New USCG cutter makes another cocaine seizure

Photo: US Coast Guard

Crews aboard the pre-commissioned US Coast Guard Cutter Midgett (WMSL 757) have seized more than 4,600 pounds of cocaine from a low-profile go-fast vessel in international waters of the Eastern Pacific Ocean.

The cocaine was discovered after the coast guard boarded the vessel on July 31.

This was the second at-sea cocaine seizure made by Midgett’s crew within five days.

Midgett’s crew seized more than 2,100 pounds of cocaine July 25 from a low-profile go-fast boat, the national security cutter’s first cocaine seizure ever since departing the Pascagoula, Mississippi, shipyard in June following acceptance by the US Coast Guard.

The two boardings resulted in a combined seizure of over 6,700 pounds of cocaine, estimated to be worth over $89 million.

Low-profile go-fast vessels are purpose built by cartels for smuggling large quantities of contraband by riding low in the water to avoid detection. By design, they can be quickly sunk through the use of integrated scuttling valves, a dangerous practice that jeopardizes the safety of the suspected smugglers and the coast guard boarding teams.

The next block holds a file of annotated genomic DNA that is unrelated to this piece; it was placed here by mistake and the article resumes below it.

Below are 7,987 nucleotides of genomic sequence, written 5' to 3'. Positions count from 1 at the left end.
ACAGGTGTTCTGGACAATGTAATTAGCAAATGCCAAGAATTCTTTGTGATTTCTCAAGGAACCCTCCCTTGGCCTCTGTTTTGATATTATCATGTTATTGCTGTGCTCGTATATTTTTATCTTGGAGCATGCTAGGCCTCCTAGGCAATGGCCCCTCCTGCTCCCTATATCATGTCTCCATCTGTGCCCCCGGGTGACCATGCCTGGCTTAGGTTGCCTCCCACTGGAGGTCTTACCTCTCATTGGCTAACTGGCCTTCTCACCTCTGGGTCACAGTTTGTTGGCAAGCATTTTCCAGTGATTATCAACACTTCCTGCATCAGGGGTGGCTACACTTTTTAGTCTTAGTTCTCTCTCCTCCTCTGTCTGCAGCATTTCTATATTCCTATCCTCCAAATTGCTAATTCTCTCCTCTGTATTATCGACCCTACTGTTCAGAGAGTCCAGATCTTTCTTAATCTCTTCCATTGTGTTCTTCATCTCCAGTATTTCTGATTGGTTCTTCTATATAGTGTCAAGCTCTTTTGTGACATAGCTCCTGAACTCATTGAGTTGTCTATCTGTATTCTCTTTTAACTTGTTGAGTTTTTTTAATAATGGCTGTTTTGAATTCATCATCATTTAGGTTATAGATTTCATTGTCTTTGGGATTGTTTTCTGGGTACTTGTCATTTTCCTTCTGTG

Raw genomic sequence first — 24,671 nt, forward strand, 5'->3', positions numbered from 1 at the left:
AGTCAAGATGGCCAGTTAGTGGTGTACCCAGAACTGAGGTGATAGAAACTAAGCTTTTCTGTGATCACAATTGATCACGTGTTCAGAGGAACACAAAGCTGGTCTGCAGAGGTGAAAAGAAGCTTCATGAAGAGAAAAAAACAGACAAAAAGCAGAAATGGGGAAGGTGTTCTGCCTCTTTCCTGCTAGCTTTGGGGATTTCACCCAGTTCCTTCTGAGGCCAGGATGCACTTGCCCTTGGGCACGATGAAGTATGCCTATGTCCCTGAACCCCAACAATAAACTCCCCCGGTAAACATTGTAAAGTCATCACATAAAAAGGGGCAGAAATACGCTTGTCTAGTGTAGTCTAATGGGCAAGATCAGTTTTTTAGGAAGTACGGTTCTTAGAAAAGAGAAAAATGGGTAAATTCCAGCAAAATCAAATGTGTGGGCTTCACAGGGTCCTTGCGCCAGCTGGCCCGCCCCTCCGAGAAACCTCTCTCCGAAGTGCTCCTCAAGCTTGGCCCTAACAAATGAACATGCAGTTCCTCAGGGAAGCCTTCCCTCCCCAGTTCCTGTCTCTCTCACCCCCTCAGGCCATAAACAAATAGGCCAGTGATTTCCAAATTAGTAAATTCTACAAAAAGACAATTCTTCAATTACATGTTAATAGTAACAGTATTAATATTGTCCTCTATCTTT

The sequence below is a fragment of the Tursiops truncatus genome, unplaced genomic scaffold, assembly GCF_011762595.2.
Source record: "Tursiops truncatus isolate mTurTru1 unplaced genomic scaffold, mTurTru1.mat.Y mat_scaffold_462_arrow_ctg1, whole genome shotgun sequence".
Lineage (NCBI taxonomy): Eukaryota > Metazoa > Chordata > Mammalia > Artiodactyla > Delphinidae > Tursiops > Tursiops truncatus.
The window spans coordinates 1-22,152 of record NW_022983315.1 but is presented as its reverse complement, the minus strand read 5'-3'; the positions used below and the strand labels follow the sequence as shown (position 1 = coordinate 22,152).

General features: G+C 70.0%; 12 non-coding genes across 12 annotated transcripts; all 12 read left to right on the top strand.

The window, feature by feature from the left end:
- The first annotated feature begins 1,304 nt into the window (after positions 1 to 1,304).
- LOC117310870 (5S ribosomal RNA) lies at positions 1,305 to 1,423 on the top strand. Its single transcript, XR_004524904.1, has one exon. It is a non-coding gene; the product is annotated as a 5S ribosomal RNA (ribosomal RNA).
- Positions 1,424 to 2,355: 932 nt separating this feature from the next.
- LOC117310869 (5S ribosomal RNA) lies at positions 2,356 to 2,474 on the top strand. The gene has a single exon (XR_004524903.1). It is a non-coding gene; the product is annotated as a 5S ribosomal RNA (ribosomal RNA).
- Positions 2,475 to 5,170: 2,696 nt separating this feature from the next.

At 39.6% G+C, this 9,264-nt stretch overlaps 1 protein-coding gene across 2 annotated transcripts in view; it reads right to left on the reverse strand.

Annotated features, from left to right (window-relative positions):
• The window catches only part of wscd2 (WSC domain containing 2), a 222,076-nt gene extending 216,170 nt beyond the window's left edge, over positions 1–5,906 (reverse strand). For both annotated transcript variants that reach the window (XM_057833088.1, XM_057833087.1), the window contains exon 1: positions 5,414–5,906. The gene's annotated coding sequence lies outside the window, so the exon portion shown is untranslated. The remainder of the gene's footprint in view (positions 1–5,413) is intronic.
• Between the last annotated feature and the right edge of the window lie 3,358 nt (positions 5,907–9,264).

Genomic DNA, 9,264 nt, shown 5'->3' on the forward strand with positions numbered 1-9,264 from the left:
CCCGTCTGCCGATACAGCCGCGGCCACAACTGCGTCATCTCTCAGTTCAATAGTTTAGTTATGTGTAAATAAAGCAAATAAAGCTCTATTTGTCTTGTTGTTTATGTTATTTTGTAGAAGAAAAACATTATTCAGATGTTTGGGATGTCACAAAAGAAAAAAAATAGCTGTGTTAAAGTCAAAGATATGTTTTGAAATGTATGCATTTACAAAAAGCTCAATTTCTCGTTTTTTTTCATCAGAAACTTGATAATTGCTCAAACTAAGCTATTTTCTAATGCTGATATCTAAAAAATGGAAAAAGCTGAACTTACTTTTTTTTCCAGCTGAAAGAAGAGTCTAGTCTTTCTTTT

Midgett, the Coast Guard’s eighth national security cutter, is sailing toward its future homeport in Honolulu, where it will be commissioned August 24 along with its sister ship, the Coast Guard Cutter Kimball (WMSL 756).

Featuring advanced command-and-control capabilities, national security cutters are the flagship of the coast guard’s fleet, deploying globally to confront national security threats, strengthen maritime governance, and promote economic prosperity.

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